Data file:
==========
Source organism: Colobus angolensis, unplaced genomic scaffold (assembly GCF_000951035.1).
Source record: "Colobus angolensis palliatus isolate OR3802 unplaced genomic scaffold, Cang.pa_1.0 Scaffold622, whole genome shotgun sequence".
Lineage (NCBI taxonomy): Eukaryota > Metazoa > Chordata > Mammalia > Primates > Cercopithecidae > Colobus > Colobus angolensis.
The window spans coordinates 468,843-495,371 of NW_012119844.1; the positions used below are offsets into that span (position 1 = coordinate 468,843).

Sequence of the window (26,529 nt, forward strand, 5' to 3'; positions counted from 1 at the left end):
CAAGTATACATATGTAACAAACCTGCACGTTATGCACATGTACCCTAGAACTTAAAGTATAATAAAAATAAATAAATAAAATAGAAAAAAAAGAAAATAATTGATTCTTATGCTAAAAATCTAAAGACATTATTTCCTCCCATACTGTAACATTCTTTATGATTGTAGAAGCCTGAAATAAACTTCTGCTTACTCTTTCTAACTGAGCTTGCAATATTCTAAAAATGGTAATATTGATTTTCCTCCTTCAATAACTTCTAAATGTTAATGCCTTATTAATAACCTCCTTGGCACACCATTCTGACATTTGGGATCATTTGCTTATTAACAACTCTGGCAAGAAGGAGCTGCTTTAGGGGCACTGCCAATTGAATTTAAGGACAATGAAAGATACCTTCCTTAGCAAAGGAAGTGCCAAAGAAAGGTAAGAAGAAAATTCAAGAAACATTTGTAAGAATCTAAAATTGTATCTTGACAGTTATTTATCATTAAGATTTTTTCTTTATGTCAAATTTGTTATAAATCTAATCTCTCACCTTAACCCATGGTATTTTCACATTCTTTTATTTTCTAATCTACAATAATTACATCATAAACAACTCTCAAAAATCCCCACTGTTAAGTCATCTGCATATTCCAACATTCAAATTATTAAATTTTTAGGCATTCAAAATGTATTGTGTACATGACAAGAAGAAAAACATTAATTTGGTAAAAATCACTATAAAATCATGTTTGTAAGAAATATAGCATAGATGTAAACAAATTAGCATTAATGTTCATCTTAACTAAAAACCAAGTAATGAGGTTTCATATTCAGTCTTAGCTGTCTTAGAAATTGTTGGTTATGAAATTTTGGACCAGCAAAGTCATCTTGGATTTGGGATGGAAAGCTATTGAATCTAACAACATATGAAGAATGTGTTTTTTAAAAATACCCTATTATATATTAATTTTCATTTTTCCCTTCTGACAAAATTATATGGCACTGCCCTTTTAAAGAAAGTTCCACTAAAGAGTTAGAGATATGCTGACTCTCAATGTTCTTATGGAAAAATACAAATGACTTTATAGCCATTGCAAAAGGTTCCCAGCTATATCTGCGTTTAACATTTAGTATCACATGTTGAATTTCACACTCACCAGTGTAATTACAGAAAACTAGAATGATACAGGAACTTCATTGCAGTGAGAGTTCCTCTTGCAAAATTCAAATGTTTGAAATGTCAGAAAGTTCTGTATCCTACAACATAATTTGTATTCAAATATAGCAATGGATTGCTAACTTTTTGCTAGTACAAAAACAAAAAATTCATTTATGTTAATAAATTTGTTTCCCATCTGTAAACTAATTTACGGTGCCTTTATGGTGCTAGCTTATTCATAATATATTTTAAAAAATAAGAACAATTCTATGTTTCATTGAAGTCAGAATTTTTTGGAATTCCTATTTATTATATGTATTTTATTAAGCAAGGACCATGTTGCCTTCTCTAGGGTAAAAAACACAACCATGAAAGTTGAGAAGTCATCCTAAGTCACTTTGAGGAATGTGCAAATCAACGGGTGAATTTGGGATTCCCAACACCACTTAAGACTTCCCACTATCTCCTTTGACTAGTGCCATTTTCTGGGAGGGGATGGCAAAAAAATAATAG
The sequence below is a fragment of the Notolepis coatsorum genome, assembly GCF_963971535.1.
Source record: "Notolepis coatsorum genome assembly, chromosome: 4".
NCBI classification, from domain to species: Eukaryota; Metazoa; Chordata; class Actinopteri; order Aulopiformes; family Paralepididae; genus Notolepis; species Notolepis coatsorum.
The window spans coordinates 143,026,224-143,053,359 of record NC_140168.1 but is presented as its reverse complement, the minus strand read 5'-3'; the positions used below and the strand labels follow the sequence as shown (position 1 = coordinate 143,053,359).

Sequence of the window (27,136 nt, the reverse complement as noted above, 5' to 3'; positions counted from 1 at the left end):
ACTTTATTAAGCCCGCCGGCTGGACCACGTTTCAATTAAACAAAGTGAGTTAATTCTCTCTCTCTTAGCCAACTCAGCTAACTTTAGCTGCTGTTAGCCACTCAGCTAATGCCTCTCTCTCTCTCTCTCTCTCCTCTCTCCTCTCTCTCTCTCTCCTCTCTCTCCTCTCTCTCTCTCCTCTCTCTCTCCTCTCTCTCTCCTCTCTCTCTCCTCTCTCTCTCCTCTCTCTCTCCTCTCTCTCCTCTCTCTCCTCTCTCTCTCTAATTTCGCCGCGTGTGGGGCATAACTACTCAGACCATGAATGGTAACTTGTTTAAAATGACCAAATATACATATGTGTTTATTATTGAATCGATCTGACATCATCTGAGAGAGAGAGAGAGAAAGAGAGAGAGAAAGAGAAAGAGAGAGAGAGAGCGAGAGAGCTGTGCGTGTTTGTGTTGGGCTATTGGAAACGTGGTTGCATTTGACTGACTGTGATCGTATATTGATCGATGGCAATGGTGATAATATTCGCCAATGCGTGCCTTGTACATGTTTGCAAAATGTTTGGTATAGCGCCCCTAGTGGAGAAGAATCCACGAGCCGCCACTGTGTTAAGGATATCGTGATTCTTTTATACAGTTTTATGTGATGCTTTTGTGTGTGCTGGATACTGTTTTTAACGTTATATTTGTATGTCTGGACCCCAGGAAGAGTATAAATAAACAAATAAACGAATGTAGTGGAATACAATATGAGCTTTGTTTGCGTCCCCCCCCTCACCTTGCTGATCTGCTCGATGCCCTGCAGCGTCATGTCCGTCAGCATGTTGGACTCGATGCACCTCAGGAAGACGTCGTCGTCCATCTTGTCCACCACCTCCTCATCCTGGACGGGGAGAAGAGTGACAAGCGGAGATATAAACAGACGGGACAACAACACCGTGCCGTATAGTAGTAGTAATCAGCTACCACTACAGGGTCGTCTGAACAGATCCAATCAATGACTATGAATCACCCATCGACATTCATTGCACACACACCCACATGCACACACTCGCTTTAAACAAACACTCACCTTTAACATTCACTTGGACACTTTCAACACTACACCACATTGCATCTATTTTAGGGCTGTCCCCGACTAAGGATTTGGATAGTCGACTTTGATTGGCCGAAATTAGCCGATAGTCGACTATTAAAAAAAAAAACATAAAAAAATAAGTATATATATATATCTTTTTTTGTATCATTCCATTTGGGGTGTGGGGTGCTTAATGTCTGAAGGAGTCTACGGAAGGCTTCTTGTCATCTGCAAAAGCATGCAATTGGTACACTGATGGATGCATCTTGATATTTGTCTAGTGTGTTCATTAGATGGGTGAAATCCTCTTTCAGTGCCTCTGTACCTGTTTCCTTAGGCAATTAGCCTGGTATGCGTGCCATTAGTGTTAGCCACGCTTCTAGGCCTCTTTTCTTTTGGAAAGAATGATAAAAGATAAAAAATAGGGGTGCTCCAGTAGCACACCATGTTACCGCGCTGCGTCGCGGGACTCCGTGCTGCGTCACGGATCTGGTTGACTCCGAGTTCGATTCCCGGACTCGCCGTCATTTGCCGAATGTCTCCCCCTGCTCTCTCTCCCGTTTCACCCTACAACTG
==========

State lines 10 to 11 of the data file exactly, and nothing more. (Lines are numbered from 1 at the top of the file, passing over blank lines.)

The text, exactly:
The window spans coordinates 143,026,224-143,053,359 of record NC_140168.1 but is presented as its reverse complement, the minus strand read 5'-3'; the positions used below and the strand labels follow the sequence as shown (position 1 = coordinate 143,053,359).

Sequence of the window (27,136 nt, the reverse complement as noted above, 5' to 3'; positions counted from 1 at the left end):